A Tale of Two Semesters
The tale of the two semesters of 1968 is told through the pages of the Morehouse College yearbook, The Torch. The cover is embossed with the school emblem, the sun cresting over clouds bearing the Latin inscription “Et facta est lux,“ meaning “Let there be light.”
The coverage of the first semester is a display of mug shots of eager young men whose wide smiles and polished faces are testament to the endless possibilities of youth. On page 61, there is a photograph of a beaming, young sophomore named Samuel Jackson from Chattanooga, Tenn., wearing his trademark madras-plaid summer sports coat. Upperclassman James Early remembers Sam as a quick study who never passed up a chance to debate anybody, anytime, anywhere — on any subject.
The tragedy of the second semester of ’68 is contained on the back pages of The Torch, in a photo spread titled, “Our Fallen Leader King Comes Home.” It shows tearful mourners touching the casket of Martin Luther King Jr. as he lies in repose at Spelman Chapel. It shows Coretta Scott King accepting the hand of a kneeling Stokely Carmichael. It shows Sen. Ted Kennedy and former Vice President Richard Nixon, sitting together at the wake, heads bowed in respect. It shows a distressed Sen. Robert Kennedy, who would meet a similar fate less than two months later.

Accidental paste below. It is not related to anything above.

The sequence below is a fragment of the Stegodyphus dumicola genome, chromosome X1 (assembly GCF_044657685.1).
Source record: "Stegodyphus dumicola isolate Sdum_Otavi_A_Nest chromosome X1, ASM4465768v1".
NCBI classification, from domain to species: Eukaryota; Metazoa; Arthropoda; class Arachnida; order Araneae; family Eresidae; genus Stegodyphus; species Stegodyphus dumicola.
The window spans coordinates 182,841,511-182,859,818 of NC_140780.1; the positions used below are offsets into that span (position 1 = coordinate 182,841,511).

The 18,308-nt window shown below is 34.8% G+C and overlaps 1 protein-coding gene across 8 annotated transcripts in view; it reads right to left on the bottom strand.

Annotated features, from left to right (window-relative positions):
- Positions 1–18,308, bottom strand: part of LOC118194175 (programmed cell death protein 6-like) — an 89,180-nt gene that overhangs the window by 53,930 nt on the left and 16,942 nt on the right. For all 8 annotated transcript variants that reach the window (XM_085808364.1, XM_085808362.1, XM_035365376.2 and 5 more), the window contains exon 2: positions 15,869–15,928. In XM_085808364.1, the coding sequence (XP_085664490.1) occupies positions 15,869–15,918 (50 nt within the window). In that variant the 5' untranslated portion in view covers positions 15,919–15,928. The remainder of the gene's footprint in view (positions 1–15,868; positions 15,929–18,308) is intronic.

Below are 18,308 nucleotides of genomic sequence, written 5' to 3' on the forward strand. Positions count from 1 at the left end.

It shows Harry Belafonte, Ralph Abernathy and Andrew Young escorting King’s family from the campus to the funeral. It shows the hundreds of thousands of people who lined the streets to follow King’s coffin, borne by a simple mule cart on his final journey to his beloved Ebenezer Baptist Church. It shows the president of Morehouse College, and King mentor, Benjamin Mays delivering the eulogy.
The King family and Morehouse College are inextricably linked. Like many a dutiful Morehouse son, King Jr. followed his father’s footsteps there. The Rev. Martin Luther King Sr. began his ministerial studies at Morehouse in 1926. Martin Luther King Jr. entered Morehouse at 15, despite never having finished high school, and graduated in 1948. And like their grandfather and father, sons Martin L. King III and Dexter King also went to Morehouse.
Samuel L. Jackson and the King family are curiously linked. In 1969 a wave of student protests was sweeping across college campuses around the country. Jackson led a group of students who took over the school’s administration building in an attempt to get more African-American studies into the curriculum. They were successful in gaining national media attention by holding the board of trustees hostage for almost a week. Those trustees included Martin Luther King Sr. and Charles Merrill Jr., scion of the Merrill Lynch fortune.
“It was not a moment I’m particularly proud of,” Jackson later admitted on late-night TV. “What can I say? Sometimes when you are young, you make mistakes. My classmates will never let me live it down.”